Suspension halved for U fraternity

After settling with the school, Sigma Alpha Epsilon makes its return to campus on June 1.

Olivia Johnson

The University of Minnesota has halved a fraternity chapter’s suspension in a settlement reached by the two parties.

Last fall, after three incidents involving hazing, destruction of property and underage drinking, the school suspended the Minnesota chapter of Sigma Alpha Epsilon until June 1, 2017.

The fraternity filed a lawsuit against the University in August, and the chapter and the school settled on a reduced suspension in December, chapter advisor Peter Georgantones said.

The fraternity will instead return June 1, Georgantones said. The school is requiring the chapter to remain alcohol-free for two years.

“The sanctions were reduced as part of the terms of resolution agreed to by the University and the University chapter of Sigma Alpha Epsilon,” according to a University statement, which added that the resolution was “in the best interests of all involved.”

When the University moved to suspend the fraternity in June, a letter sent to SAE’s national headquarters from the school mentioned sexual assault as one of the violations.

“There was never even anything close to a sexual assault, and that was something the University and the Office of Student Affairs put out there,” Georgantones said.

The terms of the initial suspension prohibited fraternity members from living in their house and would have prevented them from rushing or holding meetings until 2017. The fraternity would have also had a probationary period until at least Sept. 3, 2019.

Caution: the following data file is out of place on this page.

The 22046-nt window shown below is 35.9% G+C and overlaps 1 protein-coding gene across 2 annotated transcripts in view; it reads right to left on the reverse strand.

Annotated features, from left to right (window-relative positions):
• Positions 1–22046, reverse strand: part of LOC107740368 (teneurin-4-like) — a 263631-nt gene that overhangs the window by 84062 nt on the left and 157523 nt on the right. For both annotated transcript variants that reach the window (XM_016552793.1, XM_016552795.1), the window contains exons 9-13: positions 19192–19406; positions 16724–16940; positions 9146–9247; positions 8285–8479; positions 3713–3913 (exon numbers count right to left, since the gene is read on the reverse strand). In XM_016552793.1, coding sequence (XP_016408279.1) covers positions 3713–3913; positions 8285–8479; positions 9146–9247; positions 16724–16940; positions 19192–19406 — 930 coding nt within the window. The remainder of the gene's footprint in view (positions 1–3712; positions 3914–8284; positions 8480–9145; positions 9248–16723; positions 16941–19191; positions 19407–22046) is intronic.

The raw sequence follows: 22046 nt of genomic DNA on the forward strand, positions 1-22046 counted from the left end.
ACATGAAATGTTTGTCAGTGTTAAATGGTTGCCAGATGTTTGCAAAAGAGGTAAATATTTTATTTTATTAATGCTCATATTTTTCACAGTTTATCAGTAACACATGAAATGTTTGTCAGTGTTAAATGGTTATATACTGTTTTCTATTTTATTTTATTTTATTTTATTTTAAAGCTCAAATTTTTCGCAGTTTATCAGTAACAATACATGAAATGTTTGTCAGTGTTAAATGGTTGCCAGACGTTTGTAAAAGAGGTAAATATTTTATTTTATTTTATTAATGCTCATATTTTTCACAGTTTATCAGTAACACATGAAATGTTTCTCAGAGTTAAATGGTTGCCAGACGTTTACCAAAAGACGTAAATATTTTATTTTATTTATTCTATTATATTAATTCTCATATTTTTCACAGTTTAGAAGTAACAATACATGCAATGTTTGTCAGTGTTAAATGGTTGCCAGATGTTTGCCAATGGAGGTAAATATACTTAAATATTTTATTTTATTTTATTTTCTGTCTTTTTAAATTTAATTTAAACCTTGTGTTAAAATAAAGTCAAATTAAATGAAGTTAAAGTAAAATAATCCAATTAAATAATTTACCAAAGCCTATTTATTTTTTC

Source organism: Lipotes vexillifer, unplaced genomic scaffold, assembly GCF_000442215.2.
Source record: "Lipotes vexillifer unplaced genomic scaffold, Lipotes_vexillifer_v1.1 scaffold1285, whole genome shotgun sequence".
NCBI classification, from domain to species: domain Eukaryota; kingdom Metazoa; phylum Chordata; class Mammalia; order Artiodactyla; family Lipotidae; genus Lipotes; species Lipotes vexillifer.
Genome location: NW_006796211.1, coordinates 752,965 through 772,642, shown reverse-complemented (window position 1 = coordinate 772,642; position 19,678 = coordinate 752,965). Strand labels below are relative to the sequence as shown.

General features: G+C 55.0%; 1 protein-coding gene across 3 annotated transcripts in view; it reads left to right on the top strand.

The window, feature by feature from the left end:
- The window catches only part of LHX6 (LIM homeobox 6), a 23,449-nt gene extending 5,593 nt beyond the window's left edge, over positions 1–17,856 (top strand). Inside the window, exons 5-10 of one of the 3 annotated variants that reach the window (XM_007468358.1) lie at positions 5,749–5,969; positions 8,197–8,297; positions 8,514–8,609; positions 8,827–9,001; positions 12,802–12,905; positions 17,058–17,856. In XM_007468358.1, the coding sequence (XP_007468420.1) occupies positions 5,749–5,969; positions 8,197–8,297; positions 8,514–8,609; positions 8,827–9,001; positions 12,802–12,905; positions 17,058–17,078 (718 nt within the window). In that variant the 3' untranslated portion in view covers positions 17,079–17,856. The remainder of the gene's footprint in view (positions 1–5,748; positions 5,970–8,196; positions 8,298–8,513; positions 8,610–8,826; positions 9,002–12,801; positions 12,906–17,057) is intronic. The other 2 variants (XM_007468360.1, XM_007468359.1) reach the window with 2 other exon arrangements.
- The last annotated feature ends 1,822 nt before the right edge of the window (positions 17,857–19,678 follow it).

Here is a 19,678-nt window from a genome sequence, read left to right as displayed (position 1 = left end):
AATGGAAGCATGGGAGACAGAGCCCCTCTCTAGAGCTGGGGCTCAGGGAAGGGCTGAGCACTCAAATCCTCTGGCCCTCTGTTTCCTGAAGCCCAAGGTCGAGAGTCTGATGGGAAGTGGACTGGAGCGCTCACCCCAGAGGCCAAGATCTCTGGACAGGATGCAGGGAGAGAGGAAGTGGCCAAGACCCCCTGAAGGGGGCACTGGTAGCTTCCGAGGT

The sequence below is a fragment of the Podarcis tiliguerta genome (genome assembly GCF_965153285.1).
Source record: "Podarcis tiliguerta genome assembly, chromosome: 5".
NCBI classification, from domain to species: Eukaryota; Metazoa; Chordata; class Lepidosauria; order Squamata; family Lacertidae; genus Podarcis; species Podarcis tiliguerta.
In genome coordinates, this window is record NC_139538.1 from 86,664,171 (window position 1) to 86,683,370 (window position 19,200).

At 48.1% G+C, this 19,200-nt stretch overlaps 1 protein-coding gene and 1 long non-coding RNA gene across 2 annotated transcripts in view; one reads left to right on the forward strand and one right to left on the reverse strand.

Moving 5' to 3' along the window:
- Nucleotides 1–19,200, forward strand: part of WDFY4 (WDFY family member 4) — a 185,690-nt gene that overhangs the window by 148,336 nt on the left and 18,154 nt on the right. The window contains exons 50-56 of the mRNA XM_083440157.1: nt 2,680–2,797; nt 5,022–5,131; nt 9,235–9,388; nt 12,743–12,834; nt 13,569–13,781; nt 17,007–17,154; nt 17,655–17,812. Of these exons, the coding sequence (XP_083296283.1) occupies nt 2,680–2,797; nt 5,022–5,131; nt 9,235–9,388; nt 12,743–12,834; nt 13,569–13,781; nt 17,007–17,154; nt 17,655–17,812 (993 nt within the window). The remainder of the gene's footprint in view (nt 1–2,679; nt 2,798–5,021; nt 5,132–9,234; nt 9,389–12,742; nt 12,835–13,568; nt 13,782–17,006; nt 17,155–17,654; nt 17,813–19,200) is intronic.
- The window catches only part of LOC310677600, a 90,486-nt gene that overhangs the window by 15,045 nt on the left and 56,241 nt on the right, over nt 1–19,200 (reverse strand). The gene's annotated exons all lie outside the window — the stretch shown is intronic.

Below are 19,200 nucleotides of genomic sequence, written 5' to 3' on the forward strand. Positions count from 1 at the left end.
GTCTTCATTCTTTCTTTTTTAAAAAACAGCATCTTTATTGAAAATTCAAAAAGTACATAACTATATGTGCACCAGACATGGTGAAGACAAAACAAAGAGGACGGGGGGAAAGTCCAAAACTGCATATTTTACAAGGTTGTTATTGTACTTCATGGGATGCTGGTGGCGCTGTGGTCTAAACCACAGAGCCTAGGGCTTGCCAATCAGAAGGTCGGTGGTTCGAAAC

The University first suspended the fraternity for violating the student conduct code in three incidents over the past three years, according to a decision letter responding to SAE’s appeal of the suspension.

The first violation in 2013 involved an incident where older members of the fraternity allegedly drove newer members off campus and made them finish kegs of beer, the letter said.

“We have never condoned hazing at SAE,” Georgantones said. “That was one of the [incidents] they went back and looked at.”

Conduct at two separate events in 2014 and 2015 resulted in a member needing medical attention.

And in the third violation, members organized and attended a spring 2015 formal at Arrowwood Resort in Alexandria, Minn., causing $4,000 worth of damages, Georgantones said.

He said another violation cited an underage student for drinking alcohol in the fraternity house on University Avenue this year, but school documents don’t mention the incident.

“The bottom line was we took care of the damages, and the kids paid them right away. We owned up to the kids drinking in our basement,” Georgantones said. “Those are the three things that they nailed us on, basically.”

Georgantanes said SAE is down to 60 members from last year’s 134 and graduated 34 seniors last spring.

Going forward, the fraternity has plans to address its violations by having a live-in houseparent and holding a seminar about risky behavior and binge drinking, Georgantones said.

“We’re going to change our culture around here and promote … how risky behaviors need to be addressed by college students,” he said. “We have good kids here. We just had an issue, and we’re moving on from it.”